In 2003 the U.S. Army Corps of Engineers (USACE) used the Triad Approach to expedite a high-resolution site characterization (HRSC) of contaminated soil at the Former Evergreen Infiltration Training Range in Fort Lewis, Washington. The characterization was designed to determine if surface soils contain significant concentrations of metals, with the focus on collecting a high-density data set for determining appropriate future actions (i.e., risk analysis or soil remediation). A dynamic sampling and analysis strategy based on rapid field based analytical methods was created to streamline site activities and save resources while increasing confidence in remediation decisions. During the DMA at the beginning of the field investigation, concurrent analysis of soil samples using both FP-XRF and laboratory methodologies was implemented to establish a correlation between FP-XRF and laboratory data. Immediately following the DMA, contaminated soil from the impact beam was delineated by collecting both FP-XRF data and fixed-base laboratory confirmation samples. The combined high-density data set provided analytical results that refined the CSM for the range and directed additional sample collection activities to more clearly define the extent and distribution of soil contamination.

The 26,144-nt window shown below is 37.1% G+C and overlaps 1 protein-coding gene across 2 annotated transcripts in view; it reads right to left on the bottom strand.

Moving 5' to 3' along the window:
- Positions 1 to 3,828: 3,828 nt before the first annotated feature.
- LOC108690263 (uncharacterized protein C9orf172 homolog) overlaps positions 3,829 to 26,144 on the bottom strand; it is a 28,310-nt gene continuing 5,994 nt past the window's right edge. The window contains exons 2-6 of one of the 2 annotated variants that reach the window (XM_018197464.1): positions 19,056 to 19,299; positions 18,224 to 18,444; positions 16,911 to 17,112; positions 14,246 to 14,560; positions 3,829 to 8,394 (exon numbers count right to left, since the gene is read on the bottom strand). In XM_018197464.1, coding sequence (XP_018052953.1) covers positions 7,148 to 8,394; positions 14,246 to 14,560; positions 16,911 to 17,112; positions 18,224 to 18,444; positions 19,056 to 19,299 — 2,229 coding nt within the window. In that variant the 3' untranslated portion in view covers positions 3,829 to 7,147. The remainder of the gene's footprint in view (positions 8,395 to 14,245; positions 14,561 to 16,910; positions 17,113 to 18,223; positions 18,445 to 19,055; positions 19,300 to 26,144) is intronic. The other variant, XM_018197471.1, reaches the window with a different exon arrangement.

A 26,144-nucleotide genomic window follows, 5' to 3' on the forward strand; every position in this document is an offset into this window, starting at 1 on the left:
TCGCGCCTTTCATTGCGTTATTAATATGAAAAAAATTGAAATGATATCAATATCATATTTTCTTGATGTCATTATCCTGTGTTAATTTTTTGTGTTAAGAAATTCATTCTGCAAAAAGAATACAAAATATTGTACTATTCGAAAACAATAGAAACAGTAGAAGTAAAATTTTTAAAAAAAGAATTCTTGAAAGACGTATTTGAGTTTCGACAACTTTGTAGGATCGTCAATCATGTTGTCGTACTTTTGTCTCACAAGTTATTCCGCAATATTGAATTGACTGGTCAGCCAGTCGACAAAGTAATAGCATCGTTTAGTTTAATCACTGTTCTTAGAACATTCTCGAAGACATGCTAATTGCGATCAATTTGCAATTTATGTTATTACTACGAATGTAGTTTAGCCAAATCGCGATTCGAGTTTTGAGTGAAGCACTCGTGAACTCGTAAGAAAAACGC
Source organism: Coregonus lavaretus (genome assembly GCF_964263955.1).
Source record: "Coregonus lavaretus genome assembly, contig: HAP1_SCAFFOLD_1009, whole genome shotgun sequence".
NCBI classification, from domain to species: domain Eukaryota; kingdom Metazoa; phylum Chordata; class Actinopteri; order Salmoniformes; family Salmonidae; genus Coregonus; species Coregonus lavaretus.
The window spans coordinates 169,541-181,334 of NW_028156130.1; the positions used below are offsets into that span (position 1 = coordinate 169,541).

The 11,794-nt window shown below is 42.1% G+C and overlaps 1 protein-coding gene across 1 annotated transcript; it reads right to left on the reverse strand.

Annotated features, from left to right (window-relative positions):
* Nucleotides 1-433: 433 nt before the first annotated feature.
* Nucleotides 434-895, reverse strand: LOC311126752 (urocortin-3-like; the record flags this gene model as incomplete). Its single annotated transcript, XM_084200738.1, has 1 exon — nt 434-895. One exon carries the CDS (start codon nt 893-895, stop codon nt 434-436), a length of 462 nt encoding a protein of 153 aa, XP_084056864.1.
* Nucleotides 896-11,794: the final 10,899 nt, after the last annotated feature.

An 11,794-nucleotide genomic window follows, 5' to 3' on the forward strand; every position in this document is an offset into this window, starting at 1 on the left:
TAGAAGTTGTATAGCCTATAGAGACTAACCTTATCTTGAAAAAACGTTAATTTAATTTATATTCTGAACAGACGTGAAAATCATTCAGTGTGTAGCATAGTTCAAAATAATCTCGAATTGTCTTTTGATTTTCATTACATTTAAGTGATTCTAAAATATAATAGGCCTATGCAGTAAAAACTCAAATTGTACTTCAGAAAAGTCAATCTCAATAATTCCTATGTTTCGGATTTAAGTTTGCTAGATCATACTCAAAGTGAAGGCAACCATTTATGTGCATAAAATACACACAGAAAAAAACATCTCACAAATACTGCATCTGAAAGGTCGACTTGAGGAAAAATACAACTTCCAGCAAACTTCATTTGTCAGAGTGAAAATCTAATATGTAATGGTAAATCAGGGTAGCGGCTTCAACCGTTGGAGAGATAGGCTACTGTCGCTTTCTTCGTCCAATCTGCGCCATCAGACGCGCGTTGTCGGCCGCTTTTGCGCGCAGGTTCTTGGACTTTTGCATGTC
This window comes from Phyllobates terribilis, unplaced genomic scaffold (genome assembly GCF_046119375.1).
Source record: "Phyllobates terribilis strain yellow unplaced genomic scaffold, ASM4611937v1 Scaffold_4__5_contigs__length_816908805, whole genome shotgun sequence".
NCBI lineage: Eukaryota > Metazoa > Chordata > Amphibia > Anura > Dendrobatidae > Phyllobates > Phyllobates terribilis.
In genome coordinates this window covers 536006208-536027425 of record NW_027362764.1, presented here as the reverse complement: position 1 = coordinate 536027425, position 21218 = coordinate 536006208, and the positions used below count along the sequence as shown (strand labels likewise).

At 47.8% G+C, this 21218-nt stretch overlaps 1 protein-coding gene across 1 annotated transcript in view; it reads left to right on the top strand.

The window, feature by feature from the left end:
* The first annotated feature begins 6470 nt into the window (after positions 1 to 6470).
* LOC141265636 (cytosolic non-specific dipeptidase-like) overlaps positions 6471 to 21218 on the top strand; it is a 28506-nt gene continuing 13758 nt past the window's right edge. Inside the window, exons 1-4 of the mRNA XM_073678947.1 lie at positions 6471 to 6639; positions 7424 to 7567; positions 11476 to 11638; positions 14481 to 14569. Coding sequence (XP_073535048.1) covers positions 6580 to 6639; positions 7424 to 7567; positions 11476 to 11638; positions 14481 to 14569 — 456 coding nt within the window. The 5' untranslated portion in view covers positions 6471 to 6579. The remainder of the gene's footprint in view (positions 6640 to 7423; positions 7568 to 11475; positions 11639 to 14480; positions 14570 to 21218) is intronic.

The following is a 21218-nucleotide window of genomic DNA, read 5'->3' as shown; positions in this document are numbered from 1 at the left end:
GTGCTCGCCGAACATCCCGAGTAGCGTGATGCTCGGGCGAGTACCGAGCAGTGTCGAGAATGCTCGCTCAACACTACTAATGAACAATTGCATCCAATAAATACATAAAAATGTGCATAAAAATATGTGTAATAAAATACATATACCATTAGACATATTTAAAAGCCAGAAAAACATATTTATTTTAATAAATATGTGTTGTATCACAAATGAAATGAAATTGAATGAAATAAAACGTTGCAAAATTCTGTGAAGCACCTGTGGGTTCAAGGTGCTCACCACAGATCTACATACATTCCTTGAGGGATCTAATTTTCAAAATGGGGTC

|Site Name||Evergreen Former Infiltration Range|
|Location||Fort Lewis, WA|
|Site Type||Small Arms Firing Range|
|Project Lead Organization||Fort Lewis Public Works|
|Project Lead Type||U.S. Army Lead|
|Regulatory Lead Program||State Remedial|
|Triad Project Status||Field Program Completed|
|Reuse Objective Identified||Yes|
|Proposed Reuse:||Military Barracks|